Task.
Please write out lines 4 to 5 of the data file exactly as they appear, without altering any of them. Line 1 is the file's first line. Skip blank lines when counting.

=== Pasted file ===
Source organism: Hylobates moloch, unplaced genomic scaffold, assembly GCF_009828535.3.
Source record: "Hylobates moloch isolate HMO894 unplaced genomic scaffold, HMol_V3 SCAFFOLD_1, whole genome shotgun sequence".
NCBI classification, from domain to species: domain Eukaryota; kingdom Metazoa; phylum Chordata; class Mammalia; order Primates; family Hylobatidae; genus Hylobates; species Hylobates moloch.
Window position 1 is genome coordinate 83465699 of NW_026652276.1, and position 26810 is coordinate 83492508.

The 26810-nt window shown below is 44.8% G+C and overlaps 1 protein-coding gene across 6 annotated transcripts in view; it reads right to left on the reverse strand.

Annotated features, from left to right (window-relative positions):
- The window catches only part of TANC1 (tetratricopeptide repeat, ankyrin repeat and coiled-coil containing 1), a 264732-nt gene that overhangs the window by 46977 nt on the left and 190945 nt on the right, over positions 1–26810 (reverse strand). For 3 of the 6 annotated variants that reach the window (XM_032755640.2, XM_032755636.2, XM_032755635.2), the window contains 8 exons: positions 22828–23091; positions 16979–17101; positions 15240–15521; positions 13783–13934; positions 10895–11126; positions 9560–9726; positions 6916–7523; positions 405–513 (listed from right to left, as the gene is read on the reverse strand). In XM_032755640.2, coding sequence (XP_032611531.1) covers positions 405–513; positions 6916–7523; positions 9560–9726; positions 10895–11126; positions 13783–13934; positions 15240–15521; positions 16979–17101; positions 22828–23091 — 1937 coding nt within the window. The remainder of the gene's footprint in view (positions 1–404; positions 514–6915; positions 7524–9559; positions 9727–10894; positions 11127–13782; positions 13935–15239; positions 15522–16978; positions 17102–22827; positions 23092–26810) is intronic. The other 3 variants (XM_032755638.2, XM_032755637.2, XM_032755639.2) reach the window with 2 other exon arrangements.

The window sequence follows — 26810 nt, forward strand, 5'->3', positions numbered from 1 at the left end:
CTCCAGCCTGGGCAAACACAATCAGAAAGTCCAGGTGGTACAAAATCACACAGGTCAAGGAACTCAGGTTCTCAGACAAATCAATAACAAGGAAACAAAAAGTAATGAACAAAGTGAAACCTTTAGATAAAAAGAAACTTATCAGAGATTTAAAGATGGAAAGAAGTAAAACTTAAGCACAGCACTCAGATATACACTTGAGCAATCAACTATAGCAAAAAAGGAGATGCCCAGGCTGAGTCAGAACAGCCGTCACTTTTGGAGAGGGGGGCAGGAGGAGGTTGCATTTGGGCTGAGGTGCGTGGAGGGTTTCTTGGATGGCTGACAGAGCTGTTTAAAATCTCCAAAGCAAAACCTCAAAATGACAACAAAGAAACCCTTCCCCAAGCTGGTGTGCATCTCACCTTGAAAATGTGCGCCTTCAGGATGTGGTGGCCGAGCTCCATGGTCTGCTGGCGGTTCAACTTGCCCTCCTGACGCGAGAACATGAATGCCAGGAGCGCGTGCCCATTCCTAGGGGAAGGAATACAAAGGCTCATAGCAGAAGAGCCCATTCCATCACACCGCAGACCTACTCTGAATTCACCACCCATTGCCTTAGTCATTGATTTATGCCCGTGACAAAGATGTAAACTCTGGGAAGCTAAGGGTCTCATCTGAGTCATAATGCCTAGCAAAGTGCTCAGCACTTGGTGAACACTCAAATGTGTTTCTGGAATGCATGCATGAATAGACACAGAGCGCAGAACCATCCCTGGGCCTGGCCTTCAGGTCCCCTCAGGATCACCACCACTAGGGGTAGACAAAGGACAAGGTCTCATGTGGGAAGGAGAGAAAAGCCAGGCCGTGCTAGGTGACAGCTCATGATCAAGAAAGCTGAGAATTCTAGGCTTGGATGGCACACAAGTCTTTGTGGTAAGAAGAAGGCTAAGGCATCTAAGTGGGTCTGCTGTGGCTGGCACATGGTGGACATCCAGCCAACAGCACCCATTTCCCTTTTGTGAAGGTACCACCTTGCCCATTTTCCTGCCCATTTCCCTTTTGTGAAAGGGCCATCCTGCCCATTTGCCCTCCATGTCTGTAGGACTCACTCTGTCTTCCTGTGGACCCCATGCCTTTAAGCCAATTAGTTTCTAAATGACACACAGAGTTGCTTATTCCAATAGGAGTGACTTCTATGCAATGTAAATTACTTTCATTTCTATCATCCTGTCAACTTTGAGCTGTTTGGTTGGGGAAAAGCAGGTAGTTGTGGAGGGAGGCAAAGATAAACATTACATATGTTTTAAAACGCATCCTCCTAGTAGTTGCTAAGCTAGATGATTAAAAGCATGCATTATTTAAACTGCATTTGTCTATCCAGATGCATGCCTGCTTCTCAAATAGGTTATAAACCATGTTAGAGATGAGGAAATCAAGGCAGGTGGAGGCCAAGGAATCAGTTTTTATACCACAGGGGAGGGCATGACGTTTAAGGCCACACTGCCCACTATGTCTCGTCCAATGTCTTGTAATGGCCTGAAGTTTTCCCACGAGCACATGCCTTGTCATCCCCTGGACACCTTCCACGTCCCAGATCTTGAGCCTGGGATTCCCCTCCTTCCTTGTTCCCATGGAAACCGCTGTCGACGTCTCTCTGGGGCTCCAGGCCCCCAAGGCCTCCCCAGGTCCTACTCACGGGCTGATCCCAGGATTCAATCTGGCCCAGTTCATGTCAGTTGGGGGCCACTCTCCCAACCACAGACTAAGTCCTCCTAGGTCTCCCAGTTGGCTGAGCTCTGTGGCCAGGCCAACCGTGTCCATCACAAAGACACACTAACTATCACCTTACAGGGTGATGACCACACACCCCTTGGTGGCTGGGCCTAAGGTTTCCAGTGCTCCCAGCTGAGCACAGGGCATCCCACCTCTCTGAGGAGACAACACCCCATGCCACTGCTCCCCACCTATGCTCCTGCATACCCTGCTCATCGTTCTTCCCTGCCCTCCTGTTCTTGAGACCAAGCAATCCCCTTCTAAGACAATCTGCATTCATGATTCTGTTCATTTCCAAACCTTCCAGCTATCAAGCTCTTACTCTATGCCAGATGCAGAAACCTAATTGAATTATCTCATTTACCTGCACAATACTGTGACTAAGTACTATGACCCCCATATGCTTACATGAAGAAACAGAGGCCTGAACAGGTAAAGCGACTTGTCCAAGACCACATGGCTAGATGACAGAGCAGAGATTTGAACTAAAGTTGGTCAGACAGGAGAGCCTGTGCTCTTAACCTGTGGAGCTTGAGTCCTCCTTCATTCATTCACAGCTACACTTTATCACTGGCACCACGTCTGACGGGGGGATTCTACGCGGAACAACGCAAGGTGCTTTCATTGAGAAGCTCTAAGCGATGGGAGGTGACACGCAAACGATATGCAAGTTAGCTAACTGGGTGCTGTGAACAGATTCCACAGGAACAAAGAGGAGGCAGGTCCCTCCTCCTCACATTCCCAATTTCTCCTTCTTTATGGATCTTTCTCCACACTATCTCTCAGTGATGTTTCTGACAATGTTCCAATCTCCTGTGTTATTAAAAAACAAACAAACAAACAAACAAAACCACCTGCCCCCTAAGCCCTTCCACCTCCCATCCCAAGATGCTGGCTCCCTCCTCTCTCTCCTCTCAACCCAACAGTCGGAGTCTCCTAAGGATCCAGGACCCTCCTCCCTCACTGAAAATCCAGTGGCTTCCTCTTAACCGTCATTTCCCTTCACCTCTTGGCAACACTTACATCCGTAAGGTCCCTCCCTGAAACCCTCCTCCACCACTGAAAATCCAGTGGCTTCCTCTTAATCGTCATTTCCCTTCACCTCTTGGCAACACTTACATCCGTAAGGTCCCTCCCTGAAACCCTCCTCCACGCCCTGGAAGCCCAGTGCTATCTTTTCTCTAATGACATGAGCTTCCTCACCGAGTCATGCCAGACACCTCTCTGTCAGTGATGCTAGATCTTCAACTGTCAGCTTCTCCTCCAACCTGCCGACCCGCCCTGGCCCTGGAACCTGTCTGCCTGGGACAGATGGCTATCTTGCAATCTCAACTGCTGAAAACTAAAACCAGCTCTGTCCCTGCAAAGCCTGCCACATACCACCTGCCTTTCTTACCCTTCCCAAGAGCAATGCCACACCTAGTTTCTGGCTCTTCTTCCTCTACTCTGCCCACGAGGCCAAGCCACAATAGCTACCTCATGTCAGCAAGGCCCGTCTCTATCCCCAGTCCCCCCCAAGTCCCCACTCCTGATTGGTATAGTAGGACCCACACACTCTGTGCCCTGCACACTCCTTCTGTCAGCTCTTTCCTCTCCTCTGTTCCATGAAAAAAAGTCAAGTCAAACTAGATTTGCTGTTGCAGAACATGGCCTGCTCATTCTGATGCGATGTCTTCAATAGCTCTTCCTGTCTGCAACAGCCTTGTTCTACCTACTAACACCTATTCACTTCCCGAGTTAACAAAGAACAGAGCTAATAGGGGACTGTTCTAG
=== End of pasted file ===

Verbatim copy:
Window position 1 is genome coordinate 83465699 of NW_026652276.1, and position 26810 is coordinate 83492508.

The 26810-nt window shown below is 44.8% G+C and overlaps 1 protein-coding gene across 6 annotated transcripts in view; it reads right to left on the reverse strand.